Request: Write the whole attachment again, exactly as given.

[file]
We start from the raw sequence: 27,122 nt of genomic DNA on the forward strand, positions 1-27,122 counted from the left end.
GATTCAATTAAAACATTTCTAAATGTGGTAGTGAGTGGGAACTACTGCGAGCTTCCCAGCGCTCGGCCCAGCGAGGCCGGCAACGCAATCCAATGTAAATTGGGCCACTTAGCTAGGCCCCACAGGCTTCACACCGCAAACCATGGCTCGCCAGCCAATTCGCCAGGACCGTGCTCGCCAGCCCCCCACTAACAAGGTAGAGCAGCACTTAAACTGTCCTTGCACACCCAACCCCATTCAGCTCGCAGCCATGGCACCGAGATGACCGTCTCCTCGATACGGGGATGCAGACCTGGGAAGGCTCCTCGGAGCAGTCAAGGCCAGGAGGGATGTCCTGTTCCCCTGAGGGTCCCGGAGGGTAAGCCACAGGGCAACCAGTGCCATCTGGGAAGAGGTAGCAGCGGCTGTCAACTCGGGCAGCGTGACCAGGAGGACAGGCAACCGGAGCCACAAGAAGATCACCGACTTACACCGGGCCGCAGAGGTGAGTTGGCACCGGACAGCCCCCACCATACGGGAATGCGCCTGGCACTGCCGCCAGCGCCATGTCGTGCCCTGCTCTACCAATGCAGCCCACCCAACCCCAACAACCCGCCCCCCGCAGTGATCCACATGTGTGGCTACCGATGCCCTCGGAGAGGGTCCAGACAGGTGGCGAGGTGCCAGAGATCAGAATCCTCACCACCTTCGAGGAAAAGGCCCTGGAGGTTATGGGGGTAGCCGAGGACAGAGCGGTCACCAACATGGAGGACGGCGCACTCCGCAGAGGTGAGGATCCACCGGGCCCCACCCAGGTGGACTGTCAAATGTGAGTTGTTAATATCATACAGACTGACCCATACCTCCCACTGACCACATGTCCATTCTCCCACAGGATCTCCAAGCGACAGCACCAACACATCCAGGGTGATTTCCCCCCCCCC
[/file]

We start from the raw sequence: 27,122 nt of genomic DNA on the forward strand, positions 1-27,122 counted from the left end.
GATTCAATTAAAACATTTCTAAATGTGGTAGTGAGTGGGAACTACTGCGAGCTTCCCAGCGCTCGGCCCAGCGAGGCCGGCAACGCAATCCAATGTAAATTGGGCCACTTAGCTAGGCCCCACAGGCTTCACACCGCAAACCATGGCTCGCCAGCCAATTCGCCAGGACCGTGCTCGCCAGCCCCCCACTAACAAGGTAGAGCAGCACTTAAACTGTCCTTGCACACCCAACCCCATTCAGCTCGCAGCCATGGCACCGAGATGACCGTCTCCTCGATACGGGGATGCAGACCTGGGAAGGCTCCTCGGAGCAGTCAAGGCCAGGAGGGATGTCCTGTTCCCCTGAGGGTCCCGGAGGGTAAGCCACAGGGCAACCAGTGCCATCTGGGAAGAGGTAGCAGCGGCTGTCAACTCGGGCAGCGTGACCAGGAGGACAGGCAACCGGAGCCACAAGAAGATCACCGACTTACACCGGGCCGCAGAGGTGAGTTGGCACCGGACAGCCCCCACCATACGGGAATGCGCCTGGCACTGCCGCCAGCGCCATGTCGTGCCCTGCTCTACCAATGCAGCCCACCCAACCCCAACAACCCGCCCCCCGCAGTGATCCACATGTGTGGCTACCGATGCCCTCGGAGAGGGTCCAGACAGGTGGCGAGGTGCCAGAGATCAGAATCCTCACCACCTTCGAGGAAAAGGCCCTGGAGGTTATGGGGGTAGCCGAGGACAGAGCGGTCACCAACATGGAGGACGGCGCACTCCGCAGAGGTGAGGATCCACCGGGCCCCACCCAGGTGGACTGTCAAATGTGAGTTGTTAATATCATACAGACTGACCCATACCTCCCACTGACCACATGTCCATTCTCCCACAGGATCTCCAAGCGACAGCACCAACACATCCAGGGTGATTTCCCCCCCCCC